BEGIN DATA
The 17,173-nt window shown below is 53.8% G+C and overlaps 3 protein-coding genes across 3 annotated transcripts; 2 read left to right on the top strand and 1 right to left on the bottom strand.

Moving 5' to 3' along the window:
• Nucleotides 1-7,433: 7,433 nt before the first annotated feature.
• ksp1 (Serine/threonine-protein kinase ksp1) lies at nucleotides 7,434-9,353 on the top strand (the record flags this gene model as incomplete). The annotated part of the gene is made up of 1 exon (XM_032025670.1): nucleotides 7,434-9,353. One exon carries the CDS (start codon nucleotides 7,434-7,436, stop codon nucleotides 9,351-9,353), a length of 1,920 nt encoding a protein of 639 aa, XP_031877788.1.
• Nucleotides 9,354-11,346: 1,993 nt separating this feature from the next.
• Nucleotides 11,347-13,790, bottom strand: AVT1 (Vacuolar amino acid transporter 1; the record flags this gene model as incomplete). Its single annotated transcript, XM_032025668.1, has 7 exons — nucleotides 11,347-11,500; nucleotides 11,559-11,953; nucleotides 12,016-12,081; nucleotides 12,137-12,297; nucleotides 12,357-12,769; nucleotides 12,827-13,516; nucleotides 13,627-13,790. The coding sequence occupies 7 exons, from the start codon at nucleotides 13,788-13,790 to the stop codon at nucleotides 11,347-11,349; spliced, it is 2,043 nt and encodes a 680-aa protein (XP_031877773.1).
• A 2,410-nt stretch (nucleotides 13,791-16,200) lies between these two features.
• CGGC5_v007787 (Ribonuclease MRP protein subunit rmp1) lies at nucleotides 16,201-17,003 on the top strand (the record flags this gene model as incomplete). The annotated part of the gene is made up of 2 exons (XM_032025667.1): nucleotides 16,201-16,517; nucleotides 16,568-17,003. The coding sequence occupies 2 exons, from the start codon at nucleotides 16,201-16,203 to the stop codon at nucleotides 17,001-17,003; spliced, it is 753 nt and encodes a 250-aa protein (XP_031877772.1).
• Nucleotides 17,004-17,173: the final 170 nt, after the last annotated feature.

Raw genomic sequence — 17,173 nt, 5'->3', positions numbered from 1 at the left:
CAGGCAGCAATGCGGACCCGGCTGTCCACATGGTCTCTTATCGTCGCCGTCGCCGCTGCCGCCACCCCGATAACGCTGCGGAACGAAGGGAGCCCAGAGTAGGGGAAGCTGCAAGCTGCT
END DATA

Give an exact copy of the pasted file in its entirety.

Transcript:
The 17,173-nt window shown below is 53.8% G+C and overlaps 3 protein-coding genes across 3 annotated transcripts; 2 read left to right on the top strand and 1 right to left on the bottom strand.

Moving 5' to 3' along the window:
• Nucleotides 1-7,433: 7,433 nt before the first annotated feature.
• ksp1 (Serine/threonine-protein kinase ksp1) lies at nucleotides 7,434-9,353 on the top strand (the record flags this gene model as incomplete). The annotated part of the gene is made up of 1 exon (XM_032025670.1): nucleotides 7,434-9,353. One exon carries the CDS (start codon nucleotides 7,434-7,436, stop codon nucleotides 9,351-9,353), a length of 1,920 nt encoding a protein of 639 aa, XP_031877788.1.
• Nucleotides 9,354-11,346: 1,993 nt separating this feature from the next.
• Nucleotides 11,347-13,790, bottom strand: AVT1 (Vacuolar amino acid transporter 1; the record flags this gene model as incomplete). Its single annotated transcript, XM_032025668.1, has 7 exons — nucleotides 11,347-11,500; nucleotides 11,559-11,953; nucleotides 12,016-12,081; nucleotides 12,137-12,297; nucleotides 12,357-12,769; nucleotides 12,827-13,516; nucleotides 13,627-13,790. The coding sequence occupies 7 exons, from the start codon at nucleotides 13,788-13,790 to the stop codon at nucleotides 11,347-11,349; spliced, it is 2,043 nt and encodes a 680-aa protein (XP_031877773.1).
• A 2,410-nt stretch (nucleotides 13,791-16,200) lies between these two features.
• CGGC5_v007787 (Ribonuclease MRP protein subunit rmp1) lies at nucleotides 16,201-17,003 on the top strand (the record flags this gene model as incomplete). The annotated part of the gene is made up of 2 exons (XM_032025667.1): nucleotides 16,201-16,517; nucleotides 16,568-17,003. The coding sequence occupies 2 exons, from the start codon at nucleotides 16,201-16,203 to the stop codon at nucleotides 17,001-17,003; spliced, it is 753 nt and encodes a 250-aa protein (XP_031877772.1).
• Nucleotides 17,004-17,173: the final 170 nt, after the last annotated feature.

Raw genomic sequence — 17,173 nt, 5'->3', positions numbered from 1 at the left:
CAGGCAGCAATGCGGACCCGGCTGTCCACATGGTCTCTTATCGTCGCCGTCGCCGCTGCCGCCACCCCGATAACGCTGCGGAACGAAGGGAGCCCAGAGTAGGGGAAGCTGCAAGCTGCT